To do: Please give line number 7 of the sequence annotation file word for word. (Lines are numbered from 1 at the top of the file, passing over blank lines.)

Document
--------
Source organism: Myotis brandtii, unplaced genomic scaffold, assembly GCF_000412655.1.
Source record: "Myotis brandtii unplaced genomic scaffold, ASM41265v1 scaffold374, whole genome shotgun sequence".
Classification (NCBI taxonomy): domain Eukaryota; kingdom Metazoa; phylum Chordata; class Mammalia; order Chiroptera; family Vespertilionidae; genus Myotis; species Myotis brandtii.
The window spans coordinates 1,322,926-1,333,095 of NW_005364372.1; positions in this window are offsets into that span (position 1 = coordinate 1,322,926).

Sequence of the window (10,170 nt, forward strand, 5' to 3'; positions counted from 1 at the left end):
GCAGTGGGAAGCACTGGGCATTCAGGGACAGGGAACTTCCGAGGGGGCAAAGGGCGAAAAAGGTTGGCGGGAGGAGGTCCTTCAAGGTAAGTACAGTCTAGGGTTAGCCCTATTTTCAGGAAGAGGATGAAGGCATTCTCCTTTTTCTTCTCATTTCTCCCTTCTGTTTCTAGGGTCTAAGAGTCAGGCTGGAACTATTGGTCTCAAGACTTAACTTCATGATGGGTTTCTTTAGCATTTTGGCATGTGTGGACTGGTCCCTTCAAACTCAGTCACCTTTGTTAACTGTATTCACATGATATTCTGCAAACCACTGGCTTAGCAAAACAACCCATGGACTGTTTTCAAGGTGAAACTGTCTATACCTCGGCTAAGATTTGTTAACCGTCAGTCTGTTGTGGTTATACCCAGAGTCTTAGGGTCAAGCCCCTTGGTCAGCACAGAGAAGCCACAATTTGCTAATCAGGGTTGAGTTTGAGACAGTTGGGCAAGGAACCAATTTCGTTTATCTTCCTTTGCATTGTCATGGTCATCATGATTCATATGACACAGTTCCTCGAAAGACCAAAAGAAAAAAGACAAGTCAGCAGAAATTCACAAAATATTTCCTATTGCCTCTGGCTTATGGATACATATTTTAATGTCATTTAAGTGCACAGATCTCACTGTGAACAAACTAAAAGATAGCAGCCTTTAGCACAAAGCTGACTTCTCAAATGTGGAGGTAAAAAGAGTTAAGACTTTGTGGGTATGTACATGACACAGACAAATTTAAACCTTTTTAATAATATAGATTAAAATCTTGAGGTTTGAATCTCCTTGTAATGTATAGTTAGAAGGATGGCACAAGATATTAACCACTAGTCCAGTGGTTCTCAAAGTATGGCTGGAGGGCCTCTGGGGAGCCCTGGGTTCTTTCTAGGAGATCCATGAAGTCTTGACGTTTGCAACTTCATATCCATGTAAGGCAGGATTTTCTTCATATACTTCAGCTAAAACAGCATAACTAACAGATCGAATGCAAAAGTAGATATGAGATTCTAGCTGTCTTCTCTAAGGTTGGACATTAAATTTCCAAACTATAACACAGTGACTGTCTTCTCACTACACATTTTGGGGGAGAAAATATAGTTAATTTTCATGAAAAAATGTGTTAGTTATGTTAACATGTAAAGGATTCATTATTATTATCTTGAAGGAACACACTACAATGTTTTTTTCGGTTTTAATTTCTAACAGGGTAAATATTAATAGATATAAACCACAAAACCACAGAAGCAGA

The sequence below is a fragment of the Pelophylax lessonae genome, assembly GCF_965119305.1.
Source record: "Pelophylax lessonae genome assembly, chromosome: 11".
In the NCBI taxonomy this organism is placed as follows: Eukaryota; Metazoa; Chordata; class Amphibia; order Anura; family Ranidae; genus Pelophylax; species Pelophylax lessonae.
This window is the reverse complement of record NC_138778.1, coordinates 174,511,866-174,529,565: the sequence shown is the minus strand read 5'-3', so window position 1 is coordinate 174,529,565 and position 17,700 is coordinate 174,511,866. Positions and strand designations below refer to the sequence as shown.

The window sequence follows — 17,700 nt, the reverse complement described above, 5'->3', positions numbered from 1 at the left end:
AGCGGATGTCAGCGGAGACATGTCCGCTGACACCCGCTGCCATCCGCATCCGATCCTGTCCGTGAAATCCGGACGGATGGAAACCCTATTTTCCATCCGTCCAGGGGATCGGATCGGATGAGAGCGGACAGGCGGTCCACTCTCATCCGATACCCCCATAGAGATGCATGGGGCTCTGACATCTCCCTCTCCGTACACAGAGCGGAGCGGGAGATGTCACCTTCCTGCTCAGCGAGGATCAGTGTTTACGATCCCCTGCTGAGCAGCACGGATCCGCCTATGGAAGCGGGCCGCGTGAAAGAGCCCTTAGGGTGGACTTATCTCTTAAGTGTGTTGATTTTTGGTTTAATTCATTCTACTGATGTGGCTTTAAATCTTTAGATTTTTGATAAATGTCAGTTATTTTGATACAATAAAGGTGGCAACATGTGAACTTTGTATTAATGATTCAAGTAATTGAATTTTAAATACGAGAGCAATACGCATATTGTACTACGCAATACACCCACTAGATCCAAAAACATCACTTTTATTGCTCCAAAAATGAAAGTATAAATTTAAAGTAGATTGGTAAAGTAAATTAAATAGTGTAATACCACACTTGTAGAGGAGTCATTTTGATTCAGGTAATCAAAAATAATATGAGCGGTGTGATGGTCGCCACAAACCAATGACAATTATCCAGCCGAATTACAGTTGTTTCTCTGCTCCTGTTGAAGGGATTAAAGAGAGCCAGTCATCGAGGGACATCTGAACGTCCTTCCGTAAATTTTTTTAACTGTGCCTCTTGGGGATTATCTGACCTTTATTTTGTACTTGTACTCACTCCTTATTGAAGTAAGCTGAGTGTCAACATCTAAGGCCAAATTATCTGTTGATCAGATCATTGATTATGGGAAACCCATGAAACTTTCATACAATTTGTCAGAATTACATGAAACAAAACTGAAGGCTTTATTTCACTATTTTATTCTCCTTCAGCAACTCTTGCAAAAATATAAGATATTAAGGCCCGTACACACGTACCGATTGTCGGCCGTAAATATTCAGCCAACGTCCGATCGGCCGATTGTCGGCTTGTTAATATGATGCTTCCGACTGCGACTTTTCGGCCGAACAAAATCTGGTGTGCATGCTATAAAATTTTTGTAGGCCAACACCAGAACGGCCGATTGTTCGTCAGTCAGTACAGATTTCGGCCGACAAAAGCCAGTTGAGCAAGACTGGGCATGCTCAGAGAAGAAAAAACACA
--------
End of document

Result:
The sequence below is a fragment of the Pelophylax lessonae genome, assembly GCF_965119305.1.